The effectiveness of transversus abdominis plane (TAP) blocks for acute pain relief after caesarean section, in comparison to normal practice, remains uncertain.
Electronic literature databases were searched from inception to May 2016 for randomised controlled trials that assessed the effectiveness of TAP blocks following caesarean section. Trials were eligible if comparisons were made against no block or placebo, and/or intrathecal morphine. Risk of bias was assessed using the Cochrane tool. Data for consistent outcomes were subject, where possible, to meta-analysis and presented as either mean differences with 95% confidence intervals or incidence of a particular event.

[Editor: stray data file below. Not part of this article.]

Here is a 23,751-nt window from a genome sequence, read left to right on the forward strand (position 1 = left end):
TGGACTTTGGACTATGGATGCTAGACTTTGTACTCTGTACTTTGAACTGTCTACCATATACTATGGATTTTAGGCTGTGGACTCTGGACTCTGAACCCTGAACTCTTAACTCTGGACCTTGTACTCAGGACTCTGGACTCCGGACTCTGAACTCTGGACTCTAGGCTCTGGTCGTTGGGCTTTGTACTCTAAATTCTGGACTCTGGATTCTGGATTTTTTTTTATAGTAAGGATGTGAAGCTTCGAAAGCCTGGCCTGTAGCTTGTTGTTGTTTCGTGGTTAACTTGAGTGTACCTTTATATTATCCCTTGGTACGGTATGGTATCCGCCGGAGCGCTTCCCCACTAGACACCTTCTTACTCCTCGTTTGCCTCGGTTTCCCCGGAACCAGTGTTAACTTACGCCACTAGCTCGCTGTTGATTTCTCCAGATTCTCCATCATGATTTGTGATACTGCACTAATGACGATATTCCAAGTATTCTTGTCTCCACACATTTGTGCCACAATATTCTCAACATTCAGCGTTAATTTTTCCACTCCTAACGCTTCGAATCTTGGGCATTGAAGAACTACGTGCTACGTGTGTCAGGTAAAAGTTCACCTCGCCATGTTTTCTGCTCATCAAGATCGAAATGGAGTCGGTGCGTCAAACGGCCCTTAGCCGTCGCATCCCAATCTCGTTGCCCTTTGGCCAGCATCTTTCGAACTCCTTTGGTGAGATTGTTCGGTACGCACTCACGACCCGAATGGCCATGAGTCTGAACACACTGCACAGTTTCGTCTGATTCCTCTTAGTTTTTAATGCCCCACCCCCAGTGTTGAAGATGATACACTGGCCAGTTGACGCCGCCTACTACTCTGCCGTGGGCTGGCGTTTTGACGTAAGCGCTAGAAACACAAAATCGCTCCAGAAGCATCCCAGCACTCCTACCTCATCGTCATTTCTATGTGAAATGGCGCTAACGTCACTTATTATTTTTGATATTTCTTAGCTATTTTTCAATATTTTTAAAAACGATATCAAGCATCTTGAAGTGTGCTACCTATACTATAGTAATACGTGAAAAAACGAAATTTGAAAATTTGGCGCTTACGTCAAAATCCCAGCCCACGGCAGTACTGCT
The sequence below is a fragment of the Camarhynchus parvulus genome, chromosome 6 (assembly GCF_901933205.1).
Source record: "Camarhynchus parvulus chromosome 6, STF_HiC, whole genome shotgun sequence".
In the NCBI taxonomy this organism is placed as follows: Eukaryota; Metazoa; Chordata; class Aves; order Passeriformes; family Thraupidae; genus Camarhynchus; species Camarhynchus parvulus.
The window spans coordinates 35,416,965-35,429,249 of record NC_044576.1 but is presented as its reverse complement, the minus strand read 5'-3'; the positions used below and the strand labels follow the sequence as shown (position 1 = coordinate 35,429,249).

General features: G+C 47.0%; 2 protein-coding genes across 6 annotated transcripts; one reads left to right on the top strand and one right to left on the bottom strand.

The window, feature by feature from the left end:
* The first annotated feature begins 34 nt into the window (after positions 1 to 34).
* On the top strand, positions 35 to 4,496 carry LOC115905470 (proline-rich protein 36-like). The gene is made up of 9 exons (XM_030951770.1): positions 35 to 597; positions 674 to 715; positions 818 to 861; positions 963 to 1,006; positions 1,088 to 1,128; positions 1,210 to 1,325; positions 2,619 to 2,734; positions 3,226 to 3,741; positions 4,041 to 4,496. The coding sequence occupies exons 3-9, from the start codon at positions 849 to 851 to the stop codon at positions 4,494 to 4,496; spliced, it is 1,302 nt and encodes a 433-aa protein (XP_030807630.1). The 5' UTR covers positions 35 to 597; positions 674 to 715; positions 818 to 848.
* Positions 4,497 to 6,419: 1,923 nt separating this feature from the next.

Twenty published studies fulfilled our inclusion criteria. TAP blocks significantly reduced pain at rest both when compared with placebo or no TAP blocks (−0.96, 95% CI −1.67 to −0.25, P=0.008) and intrathecal morphine (1.10, 95% CI 0.59 to 1.60, P<0.0001). Both these comparisons showed the greatest improvement with pain on movement, (−1.58, 95% CI −2.69 to −0.47, P=0.005 and 1.35, 95% CI 0.76 to 1.94, respectively,P<0.00001). Morphine consumption was significantly reduced with TAP blocks when compared to placebo or no TAP blocks (−15.88, 95% CI −22.02 to −9.73, P<0.00001). This significance was lost when TAP blocks were both compared to intrathecal morphine (0.89, 95% CI −0.64 to 2.43, P=0.25) and given in co-administration (0.00, 95% CI −0.10 to 0.10, P=1.00).
TAP blocks provide effective analgesia after caesarean section; however, additional benefits are more difficult to demonstrate when long-acting intrathecal opioids are administered.